Growing Outrageously Colorful Tropical Hibiscus (Hibiscus rosa-sinensis)

By Laurelynn Martin and Byron Martin

These large, eye-catching, dinner-plate sized hibiscus represent the words “tropical flower” better than any other. Originating in Asia and the Pacific Islands, Hibiscus is the national flower of Malaysia and the state flower of Hawaii. Decades of intense cross breeding with the rosa sinensis species has produced some unbelievable multi-colored blooms. The American Hibiscus Society was formed in 1950 to promote, develop and improve upon the hundreds of varieties that were quickly emerging.

Single vs. Double
There is both single and double flowering tropical hibiscus in the rosa sinensis species. The ‘Fancy’ cultivars have growth habits of both upright and spreading. Within this group, reside two general forms: the brightly colored, usually sold colored single blooms (sometimes double) that propagate easily and are often used as seasonal potted plants as well as tropical landscape shrubs. hese are often sheared to hedges in frost-free landscapes.

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Growing a Vanilla Bean- The Coveted Culinary Spice

By Laurelynn Martin and Byron Martin

Vanilla, or Vanilla planifolia, is a vining orchid native to Mexico and it’s one of the most highly sought after spices in cultivation. Vanilla has become a Vanilla plantmainstay flavoring and essence in the world of culinary and perfumes. Today, vanilla is grown mostly for commercial production in Madagascar, Reunion Island, Comoro Islands, Indonesia and Mexico.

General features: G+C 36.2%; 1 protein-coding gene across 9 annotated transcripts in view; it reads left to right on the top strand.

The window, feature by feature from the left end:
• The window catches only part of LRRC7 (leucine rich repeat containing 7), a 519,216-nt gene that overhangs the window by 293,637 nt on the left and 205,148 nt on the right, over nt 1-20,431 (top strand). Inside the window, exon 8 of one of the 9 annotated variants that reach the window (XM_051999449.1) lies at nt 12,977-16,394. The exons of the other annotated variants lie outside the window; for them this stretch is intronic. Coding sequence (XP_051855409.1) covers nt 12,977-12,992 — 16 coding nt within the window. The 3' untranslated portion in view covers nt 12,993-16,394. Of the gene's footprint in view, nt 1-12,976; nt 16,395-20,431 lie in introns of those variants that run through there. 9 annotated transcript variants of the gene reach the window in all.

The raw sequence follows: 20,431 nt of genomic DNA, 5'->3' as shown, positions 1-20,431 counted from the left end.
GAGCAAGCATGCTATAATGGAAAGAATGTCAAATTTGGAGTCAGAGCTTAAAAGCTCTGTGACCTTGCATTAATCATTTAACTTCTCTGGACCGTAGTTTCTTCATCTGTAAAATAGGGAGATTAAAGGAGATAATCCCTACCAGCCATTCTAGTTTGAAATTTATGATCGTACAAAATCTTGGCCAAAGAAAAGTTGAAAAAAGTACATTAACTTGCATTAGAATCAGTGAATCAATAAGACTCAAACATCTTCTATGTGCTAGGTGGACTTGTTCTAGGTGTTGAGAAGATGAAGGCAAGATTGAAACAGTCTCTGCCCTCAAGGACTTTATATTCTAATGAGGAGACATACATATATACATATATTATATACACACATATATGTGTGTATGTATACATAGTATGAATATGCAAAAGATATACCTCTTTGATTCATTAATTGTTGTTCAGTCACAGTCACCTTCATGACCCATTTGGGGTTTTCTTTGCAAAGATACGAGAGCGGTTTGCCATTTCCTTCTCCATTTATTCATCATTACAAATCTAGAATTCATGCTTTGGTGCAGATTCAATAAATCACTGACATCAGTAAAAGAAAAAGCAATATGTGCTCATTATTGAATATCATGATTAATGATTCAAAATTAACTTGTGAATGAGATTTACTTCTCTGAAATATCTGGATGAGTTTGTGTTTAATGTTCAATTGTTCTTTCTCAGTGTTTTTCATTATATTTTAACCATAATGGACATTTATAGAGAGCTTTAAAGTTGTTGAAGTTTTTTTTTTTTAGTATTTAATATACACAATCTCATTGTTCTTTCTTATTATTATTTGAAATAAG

The Aztecs first used vanilla for flavoring in cocoa. The long vanilla bean pods were dried and cured to produce its distinctive flavor. Today, the pods are sometimes used whole and the flavoring is drawn out by infusion or the pods are split and the tiny seeds are scraped out. You may have seen tiny seeds infused in creams or custard based dishes such as Crème Brûlée.

Growing Habit
The Vanilla orchid grows wild in tropical forests and comes from one of the oldest plant families (Orchidaceae). Ninety-five percent of the world’s vanilla bean trade comes from one species, Vanilla planifolia. The vine can reach up to 30 meters long and the pods form in bean-like clusters.

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Growing and Fruiting Bananas

Banana 'Super Dwarf Cavendish'

By Laurelynn Martin and Byron Martin